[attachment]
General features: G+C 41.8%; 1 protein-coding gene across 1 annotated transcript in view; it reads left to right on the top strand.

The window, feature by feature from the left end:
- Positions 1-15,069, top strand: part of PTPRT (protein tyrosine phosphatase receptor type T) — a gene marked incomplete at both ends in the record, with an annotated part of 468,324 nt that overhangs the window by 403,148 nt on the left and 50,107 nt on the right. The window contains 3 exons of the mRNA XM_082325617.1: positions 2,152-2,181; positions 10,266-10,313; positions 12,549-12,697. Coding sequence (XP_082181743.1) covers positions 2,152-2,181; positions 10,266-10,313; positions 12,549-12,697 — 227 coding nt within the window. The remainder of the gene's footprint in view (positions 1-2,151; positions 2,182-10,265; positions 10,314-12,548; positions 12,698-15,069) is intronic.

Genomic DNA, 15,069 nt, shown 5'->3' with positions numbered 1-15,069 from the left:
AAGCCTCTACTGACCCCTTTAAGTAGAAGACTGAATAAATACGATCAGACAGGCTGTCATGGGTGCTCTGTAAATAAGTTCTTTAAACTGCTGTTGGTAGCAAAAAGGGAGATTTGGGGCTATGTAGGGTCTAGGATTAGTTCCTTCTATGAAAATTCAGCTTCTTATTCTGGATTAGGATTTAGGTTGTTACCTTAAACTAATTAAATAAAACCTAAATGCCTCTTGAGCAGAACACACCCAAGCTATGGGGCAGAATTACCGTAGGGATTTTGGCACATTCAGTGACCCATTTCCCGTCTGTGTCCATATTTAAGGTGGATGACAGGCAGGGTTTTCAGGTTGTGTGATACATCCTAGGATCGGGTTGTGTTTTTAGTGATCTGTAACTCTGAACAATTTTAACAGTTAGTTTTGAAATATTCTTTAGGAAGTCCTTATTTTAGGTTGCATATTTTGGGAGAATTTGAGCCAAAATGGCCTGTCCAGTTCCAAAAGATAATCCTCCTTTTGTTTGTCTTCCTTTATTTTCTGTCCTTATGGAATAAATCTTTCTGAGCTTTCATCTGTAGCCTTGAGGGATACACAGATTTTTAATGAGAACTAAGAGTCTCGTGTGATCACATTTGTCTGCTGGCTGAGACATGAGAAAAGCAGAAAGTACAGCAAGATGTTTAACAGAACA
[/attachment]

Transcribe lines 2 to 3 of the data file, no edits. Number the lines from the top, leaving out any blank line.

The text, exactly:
The window, feature by feature from the left end:
- Positions 1-15,069, top strand: part of PTPRT (protein tyrosine phosphatase receptor type T) — a gene marked incomplete at both ends in the record, with an annotated part of 468,324 nt that overhangs the window by 403,148 nt on the left and 50,107 nt on the right. The window contains 3 exons of the mRNA XM_082325617.1: positions 2,152-2,181; positions 10,266-10,313; positions 12,549-12,697. Coding sequence (XP_082181743.1) covers positions 2,152-2,181; positions 10,266-10,313; positions 12,549-12,697 — 227 coding nt within the window. The remainder of the gene's footprint in view (positions 1-2,151; positions 2,182-10,265; positions 10,314-12,548; positions 12,698-15,069) is intronic.